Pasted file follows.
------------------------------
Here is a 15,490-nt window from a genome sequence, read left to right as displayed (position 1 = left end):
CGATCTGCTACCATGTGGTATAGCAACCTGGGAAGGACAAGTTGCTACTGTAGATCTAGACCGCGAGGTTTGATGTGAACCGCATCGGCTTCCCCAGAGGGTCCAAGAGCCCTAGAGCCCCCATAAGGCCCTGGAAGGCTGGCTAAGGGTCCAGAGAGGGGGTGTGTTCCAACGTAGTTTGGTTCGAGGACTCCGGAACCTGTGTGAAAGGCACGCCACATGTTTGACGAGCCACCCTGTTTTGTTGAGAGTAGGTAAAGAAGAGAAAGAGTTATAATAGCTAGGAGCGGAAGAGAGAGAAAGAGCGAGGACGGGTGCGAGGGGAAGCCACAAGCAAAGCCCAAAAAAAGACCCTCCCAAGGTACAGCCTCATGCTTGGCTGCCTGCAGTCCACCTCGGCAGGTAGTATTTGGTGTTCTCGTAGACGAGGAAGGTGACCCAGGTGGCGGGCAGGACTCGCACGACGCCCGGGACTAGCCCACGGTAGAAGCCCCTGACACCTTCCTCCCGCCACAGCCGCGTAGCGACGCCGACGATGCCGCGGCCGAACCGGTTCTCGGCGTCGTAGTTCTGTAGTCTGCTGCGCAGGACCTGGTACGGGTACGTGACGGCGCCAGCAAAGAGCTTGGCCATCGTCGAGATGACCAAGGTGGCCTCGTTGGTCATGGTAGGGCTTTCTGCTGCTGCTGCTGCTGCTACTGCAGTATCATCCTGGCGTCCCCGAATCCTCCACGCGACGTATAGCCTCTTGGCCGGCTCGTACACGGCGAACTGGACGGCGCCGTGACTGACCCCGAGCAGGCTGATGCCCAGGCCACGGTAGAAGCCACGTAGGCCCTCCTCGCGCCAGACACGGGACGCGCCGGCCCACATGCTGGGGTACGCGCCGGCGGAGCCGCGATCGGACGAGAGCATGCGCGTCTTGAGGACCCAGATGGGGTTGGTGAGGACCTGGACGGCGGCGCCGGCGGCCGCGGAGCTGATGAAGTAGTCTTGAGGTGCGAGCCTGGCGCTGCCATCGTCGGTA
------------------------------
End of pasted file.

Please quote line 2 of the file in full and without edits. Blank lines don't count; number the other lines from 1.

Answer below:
CGATCTGCTACCATGTGGTATAGCAACCTGGGAAGGACAAGTTGCTACTGTAGATCTAGACCGCGAGGTTTGATGTGAACCGCATCGGCTTCCCCAGAGGGTCCAAGAGCCCTAGAGCCCCCATAAGGCCCTGGAAGGCTGGCTAAGGGTCCAGAGAGGGGGTGTGTTCCAACGTAGTTTGGTTCGAGGACTCCGGAACCTGTGTGAAAGGCACGCCACATGTTTGACGAGCCACCCTGTTTTGTTGAGAGTAGGTAAAGAAGAGAAAGAGTTATAATAGCTAGGAGCGGAAGAGAGAGAAAGAGCGAGGACGGGTGCGAGGGGAAGCCACAAGCAAAGCCCAAAAAAAGACCCTCCCAAGGTACAGCCTCATGCTTGGCTGCCTGCAGTCCACCTCGGCAGGTAGTATTTGGTGTTCTCGTAGACGAGGAAGGTGACCCAGGTGGCGGGCAGGACTCGCACGACGCCCGGGACTAGCCCACGGTAGAAGCCCCTGACACCTTCCTCCCGCCACAGCCGCGTAGCGACGCCGACGATGCCGCGGCCGAACCGGTTCTCGGCGTCGTAGTTCTGTAGTCTGCTGCGCAGGACCTGGTACGGGTACGTGACGGCGCCAGCAAAGAGCTTGGCCATCGTCGAGATGACCAAGGTGGCCTCGTTGGTCATGGTAGGGCTTTCTGCTGCTGCTGCTGCTGCTACTGCAGTATCATCCTGGCGTCCCCGAATCCTCCACGCGACGTATAGCCTCTTGGCCGGCTCGTACACGGCGAACTGGACGGCGCCGTGACTGACCCCGAGCAGGCTGATGCCCAGGCCACGGTAGAAGCCACGTAGGCCCTCCTCGCGCCAGACACGGGACGCGCCGGCCCACATGCTGGGGTACGCGCCGGCGGAGCCGCGATCGGACGAGAGCATGCGCGTCTTGAGGACCCAGATGGGGTTGGTGAGGACCTGGACGGCGGCGCCGGCGGCCGCGGAGCTGATGAAGTAGTCTTGAGGTGCGAGCCTGGCGCTGCCATCGTCGGTA